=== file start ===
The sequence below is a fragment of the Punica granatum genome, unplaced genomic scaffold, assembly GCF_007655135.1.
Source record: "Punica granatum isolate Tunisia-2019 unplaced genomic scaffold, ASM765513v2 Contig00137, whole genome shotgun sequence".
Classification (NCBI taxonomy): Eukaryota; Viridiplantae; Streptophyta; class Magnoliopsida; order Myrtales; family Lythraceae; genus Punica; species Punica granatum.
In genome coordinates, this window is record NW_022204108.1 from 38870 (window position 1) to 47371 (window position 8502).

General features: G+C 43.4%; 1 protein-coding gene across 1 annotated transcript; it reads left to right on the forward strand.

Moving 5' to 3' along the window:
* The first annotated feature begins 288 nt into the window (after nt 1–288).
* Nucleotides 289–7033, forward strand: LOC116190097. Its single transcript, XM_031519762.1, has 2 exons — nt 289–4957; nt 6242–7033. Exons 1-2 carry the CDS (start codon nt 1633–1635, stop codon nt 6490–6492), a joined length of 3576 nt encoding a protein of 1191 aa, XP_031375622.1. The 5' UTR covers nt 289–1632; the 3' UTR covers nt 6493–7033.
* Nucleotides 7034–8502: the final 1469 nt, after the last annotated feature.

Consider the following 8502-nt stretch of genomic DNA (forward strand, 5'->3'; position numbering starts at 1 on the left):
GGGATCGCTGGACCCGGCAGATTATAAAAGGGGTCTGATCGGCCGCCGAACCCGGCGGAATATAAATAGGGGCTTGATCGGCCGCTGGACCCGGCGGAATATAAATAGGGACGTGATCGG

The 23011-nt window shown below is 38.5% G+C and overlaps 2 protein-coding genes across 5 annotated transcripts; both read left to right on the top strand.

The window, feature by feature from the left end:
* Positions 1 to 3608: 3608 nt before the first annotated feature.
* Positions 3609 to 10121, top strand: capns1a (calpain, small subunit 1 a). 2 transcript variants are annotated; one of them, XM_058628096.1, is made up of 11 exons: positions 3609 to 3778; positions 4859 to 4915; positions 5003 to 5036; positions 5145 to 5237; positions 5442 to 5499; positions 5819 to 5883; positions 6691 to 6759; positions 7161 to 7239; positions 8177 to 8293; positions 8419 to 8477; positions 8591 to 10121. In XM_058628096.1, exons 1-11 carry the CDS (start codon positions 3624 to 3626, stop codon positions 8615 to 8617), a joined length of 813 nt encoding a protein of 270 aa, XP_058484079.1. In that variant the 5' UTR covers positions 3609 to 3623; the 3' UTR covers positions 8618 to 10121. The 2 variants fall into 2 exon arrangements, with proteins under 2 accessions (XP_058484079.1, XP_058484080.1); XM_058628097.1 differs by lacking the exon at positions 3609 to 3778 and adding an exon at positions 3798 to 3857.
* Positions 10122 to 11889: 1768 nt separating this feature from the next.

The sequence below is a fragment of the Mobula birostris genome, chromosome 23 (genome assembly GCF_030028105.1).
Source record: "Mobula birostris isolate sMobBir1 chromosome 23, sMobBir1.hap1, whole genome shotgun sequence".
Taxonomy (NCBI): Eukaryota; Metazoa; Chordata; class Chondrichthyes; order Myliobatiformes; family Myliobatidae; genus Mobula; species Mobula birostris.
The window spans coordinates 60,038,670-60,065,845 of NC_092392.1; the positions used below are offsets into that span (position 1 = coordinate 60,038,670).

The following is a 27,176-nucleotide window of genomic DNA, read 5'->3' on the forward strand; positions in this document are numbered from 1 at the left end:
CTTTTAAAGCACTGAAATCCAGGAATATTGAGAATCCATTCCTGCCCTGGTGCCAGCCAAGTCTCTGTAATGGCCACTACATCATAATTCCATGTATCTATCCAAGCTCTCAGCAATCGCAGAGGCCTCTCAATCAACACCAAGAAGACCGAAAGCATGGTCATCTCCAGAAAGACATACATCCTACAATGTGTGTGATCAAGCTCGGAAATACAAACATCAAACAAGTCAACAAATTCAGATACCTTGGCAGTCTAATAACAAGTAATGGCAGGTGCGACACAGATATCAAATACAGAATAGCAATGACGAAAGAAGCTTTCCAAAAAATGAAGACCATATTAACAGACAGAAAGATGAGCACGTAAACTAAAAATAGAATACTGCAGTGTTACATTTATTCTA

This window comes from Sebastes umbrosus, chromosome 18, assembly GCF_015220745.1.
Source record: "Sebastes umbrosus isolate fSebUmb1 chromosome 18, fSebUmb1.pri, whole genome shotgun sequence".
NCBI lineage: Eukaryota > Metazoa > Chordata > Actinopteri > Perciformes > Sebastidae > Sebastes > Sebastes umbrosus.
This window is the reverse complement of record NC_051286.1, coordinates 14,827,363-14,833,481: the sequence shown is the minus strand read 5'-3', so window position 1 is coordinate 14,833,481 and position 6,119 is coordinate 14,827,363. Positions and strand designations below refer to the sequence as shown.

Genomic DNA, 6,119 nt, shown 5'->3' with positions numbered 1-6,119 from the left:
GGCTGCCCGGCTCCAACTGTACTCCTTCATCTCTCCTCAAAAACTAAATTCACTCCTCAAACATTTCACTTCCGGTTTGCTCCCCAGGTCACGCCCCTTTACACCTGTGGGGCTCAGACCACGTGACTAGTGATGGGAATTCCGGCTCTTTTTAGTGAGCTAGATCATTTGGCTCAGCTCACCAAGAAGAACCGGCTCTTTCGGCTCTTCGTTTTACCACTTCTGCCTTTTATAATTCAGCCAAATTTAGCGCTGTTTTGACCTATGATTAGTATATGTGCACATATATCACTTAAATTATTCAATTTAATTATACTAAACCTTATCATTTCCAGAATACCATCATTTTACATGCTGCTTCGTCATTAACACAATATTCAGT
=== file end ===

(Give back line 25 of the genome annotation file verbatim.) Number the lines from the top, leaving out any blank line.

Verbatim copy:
NCBI lineage: Eukaryota > Metazoa > Chordata > Actinopteri > Perciformes > Sebastidae > Sebastes > Sebastes umbrosus.